This matters for market research because the essence of market research is developing a story about your customers and their needs. And it matters for marketing because the essence of marketing is telling a story about the intersection of the customer and your product. If either story is systematically distorted by our positionality, we've got a problem. This means that a failure to be reflexive can seriously undermine the success of a product or even a whole company.

There are two parts to reflexivity. One part is what psychologists call cognitive - that means it involves thinking. The other part is what psychologists call affective - that means it involves feelings. There are systematic ways to approach the cognitive part, and I already started illustrating that above with the bond issue. What are some things about me that make me different from other people? And which of those things could impact how a person sees this situation? If you're not sure where to start, you can usually get a lot of mileage out of demographic and psychographic variables. For example, parent versus non-parent is likely to be important when it comes to views on school funding. Height? Probably not so much. But that might matter a lot for other things, like clothes shopping.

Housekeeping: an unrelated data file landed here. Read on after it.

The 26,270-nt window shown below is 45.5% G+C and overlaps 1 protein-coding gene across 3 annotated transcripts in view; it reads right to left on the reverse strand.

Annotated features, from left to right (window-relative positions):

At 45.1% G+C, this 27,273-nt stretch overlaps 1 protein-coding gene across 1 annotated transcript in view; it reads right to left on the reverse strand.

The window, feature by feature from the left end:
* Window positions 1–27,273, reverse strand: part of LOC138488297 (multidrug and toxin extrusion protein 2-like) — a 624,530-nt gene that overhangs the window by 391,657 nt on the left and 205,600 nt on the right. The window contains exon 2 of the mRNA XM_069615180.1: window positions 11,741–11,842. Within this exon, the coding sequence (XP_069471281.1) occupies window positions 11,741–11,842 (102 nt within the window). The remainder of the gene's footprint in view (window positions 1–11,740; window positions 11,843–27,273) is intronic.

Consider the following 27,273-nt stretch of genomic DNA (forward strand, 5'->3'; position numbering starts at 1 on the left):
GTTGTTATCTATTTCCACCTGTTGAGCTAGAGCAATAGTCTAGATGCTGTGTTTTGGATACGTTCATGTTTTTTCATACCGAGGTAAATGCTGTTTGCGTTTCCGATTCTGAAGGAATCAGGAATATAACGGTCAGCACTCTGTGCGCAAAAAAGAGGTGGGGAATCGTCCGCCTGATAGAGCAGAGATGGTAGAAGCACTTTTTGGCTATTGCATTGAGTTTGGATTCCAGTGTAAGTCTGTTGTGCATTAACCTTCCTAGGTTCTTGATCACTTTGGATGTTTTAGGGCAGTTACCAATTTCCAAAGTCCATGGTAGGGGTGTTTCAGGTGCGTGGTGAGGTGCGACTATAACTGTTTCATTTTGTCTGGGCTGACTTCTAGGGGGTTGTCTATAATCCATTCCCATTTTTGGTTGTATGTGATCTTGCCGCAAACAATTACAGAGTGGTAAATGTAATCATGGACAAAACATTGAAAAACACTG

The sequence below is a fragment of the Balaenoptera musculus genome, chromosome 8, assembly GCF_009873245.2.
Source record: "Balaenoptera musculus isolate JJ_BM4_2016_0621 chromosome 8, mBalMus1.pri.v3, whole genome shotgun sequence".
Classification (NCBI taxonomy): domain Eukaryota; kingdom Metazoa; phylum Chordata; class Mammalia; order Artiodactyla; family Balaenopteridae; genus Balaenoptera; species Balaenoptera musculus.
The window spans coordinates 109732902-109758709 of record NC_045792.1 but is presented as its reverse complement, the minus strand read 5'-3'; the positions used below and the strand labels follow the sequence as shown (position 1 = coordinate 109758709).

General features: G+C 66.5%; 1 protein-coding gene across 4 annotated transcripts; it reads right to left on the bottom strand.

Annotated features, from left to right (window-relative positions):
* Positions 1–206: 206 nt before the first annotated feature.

The affective part can be a little trickier. Research in psychology shows that often people's attitudes and actions are driven by their gut feelings more than by a rational analysis of what would be best. But we usually don't want to admit that - not just to other people, but even to ourselves. So we come up with a rationalization after the fact. When my neighbor says they don't support the bond initiative, the first that happens is I have a negative feeling - I don't like this neighbor! Then the rational part of my brain kicks in, and tells me that it's unreasonable to dislike someone just because they have a different positionality than I do. But what if I say they are selfish - unwilling to contribute to the common good. Well, that seems like a more solid reason for disliking them. So that's the story I tell myself. The problem is, that story might be a lie.